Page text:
All-terrain vehicles (ATV’s), also known as quads, are powerful machines that require strength and skill to operate.  Riding safely and responsibly can help prevent serious injury and death on these vehicles.  On average, there are 100 ATV-related deaths in Canada each year with half of those deaths involving alcohol or drugs.  With the by-law change across Wellington County, our off-road vehicles are now driving on Wellington County Roads.  Taking an ATV training course is highly recommended.  Check out Canadian ATV Safety Institute for courses near you.

Did you Know?

  • 85 per cent of victims in ATV-related deaths are male
  • Most ATV-related deaths result from a rollover or flip.  Other top collisions include collision with other vehicles or objects and being ejected from the vehicle.
  • Half of ATV-related deaths involve alcohol or drugs.

A few rules you need to know…Before you go:

  • Always wear a licensed helmet
  • Always have your lights on
  • Always wear gloves and goggles
  • Always have your drivers license and registration available (You must be 16 years of age to ride on Wellington County Roads)
  • Always be plated
  • Always check with your Town or Township to determine additional rules specific to your municipality

As Canada’s national injury prevention organization, Parachute is proud to present the eleventh annual National Teen Driver Safety Week (NTDSW) from October 15 to 21, 2023, an awareness week designed to build public awareness of teen driver safety issues and encourage communities to be part of the solution. This year’s NTDSW focused on youth as changemakers, to highlight and support young Canadians’ role in improving road safety.

As part of NTDSW this year, Parachute launched the Youth Road Safety Grant Program. It enables youth to take the lead on road safety education and advocacy by funding local, engaging, youth-initiated, youth-led projects that educate young people and community members on pressing road safety issues and safe driving behaviour or advocate for proven measures in their communities.  Hennessey Veit was the proud recipient of one of the $500 grants.  Her focus is on educating her peers at all four Wellington County High Schools about impaired, distracted, and aggressive driving.  As well as remind new drivers about the rules under the graduating licensing system that keep them safe on Wellington County Roads and beyond.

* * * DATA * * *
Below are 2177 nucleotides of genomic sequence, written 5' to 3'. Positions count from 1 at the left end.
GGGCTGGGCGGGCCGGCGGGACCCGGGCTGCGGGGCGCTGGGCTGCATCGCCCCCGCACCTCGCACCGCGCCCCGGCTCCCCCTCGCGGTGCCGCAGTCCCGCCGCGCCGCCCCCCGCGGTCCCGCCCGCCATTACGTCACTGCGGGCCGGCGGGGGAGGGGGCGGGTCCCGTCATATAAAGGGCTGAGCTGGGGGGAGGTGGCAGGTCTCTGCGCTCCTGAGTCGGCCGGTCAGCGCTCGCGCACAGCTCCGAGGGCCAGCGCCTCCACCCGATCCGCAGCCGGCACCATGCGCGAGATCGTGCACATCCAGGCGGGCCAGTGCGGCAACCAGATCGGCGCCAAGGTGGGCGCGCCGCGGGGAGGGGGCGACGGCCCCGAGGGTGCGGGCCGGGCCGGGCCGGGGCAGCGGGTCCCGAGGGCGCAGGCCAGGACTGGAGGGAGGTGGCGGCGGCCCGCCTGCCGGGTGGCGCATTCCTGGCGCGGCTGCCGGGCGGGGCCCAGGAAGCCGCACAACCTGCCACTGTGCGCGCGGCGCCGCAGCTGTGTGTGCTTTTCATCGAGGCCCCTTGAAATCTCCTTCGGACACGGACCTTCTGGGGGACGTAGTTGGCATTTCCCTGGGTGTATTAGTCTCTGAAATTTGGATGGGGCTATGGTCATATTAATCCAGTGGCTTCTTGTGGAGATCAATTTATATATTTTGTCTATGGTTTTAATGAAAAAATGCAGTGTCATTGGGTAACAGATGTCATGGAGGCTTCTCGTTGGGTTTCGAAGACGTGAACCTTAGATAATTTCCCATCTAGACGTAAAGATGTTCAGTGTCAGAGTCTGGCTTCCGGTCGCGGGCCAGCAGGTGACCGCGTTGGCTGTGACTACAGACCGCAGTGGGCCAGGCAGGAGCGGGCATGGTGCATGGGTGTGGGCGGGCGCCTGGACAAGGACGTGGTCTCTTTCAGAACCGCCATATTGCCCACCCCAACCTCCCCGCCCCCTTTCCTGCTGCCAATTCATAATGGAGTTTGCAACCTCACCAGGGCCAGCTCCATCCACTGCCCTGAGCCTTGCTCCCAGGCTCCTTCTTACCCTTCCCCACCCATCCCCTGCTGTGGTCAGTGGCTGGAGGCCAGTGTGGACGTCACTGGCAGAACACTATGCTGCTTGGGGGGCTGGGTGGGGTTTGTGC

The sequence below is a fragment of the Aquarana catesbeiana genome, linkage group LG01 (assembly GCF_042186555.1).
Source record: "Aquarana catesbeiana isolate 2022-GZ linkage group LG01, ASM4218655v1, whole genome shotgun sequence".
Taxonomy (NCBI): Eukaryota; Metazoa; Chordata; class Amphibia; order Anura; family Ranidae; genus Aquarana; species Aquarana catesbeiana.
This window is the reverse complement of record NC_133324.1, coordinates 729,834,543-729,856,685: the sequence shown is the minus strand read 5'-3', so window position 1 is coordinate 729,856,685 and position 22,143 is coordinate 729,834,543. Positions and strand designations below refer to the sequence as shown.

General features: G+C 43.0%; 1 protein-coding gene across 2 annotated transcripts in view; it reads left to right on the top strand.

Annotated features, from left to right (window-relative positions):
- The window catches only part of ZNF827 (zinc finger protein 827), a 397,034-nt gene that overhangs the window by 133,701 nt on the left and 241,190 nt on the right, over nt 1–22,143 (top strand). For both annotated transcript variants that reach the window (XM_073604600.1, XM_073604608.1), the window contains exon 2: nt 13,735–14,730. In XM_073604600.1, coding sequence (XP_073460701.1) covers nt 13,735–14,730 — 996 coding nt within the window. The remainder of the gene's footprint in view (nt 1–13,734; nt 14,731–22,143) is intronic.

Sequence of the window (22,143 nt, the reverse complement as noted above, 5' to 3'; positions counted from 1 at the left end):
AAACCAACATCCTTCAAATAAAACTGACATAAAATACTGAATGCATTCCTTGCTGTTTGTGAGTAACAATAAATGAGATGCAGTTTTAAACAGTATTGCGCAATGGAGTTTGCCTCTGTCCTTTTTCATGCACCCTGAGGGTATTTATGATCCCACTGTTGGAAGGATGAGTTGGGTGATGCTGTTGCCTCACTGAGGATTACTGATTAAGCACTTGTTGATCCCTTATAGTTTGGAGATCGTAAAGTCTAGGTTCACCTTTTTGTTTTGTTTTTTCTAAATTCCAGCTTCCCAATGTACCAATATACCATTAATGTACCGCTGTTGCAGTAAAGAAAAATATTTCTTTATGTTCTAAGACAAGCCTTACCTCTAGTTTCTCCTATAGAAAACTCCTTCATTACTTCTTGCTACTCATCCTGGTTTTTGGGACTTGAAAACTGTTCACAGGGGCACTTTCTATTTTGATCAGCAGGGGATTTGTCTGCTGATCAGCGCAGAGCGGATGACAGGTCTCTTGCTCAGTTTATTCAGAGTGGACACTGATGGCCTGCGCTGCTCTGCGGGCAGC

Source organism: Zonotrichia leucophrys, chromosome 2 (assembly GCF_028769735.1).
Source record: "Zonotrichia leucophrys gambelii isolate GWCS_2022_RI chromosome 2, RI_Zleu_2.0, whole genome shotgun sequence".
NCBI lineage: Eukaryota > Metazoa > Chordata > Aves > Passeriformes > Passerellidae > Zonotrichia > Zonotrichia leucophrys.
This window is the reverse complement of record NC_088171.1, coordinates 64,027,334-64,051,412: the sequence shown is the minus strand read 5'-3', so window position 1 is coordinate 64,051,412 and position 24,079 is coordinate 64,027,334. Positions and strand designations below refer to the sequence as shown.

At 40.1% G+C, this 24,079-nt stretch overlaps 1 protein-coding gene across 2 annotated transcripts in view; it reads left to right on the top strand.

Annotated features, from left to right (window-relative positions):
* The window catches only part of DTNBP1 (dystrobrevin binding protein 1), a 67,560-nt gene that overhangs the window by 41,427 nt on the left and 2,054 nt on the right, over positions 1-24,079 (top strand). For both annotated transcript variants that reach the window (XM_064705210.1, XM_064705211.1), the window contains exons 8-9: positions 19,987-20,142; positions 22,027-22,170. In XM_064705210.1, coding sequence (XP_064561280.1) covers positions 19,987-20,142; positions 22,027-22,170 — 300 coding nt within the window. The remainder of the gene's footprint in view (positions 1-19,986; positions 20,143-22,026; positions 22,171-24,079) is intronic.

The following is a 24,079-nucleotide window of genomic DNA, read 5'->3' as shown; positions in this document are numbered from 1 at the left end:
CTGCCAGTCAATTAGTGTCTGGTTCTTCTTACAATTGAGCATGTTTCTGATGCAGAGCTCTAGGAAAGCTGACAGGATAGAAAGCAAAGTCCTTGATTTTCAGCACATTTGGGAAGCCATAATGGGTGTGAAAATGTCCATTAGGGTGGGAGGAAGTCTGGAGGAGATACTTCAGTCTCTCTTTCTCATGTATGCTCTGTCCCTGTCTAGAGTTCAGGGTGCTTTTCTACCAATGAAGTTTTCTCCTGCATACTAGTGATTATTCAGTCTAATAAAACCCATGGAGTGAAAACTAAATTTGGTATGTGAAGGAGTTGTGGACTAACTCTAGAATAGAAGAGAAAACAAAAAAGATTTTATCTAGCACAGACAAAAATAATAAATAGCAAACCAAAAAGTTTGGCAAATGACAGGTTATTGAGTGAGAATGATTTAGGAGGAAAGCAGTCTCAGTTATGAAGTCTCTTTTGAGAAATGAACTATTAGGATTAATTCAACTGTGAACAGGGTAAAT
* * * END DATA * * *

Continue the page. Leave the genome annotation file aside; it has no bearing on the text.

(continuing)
• Peers can encourage unsafe driving behaviours, such as speeding or impaired driving.
  • The brain is not fully developed until the age of 25 and an underdeveloped brain can lead to poor judgement, organization, decision-making and more impulsive actions, all of which play a role in risky driving behaviour.
  • Young drivers are more likely than middle-aged drivers to drive while distracted due to inexperience, maturity level and overestimating their ability to multitask. 
  • Young people may have limited driving experience, meaning that they may not understand road rules, are not able to safely handle dangerous driving situations and have less ability to control the vehicle.
Safe Communities Wellington County had the opportunity to visit Centre Wellington District High School, Erin District High School and Wellington Heights District High School to show students the effects of impaired driving through the fatal vision program’s BAC goggles.  Over 100 students across the high schools had the opportunity to experience them with a resounding “There is no way I am getting behind a wheel if I have been drinking,” Stated quite a few students.  We also spoke about distracted and aggressive driving to many students as well.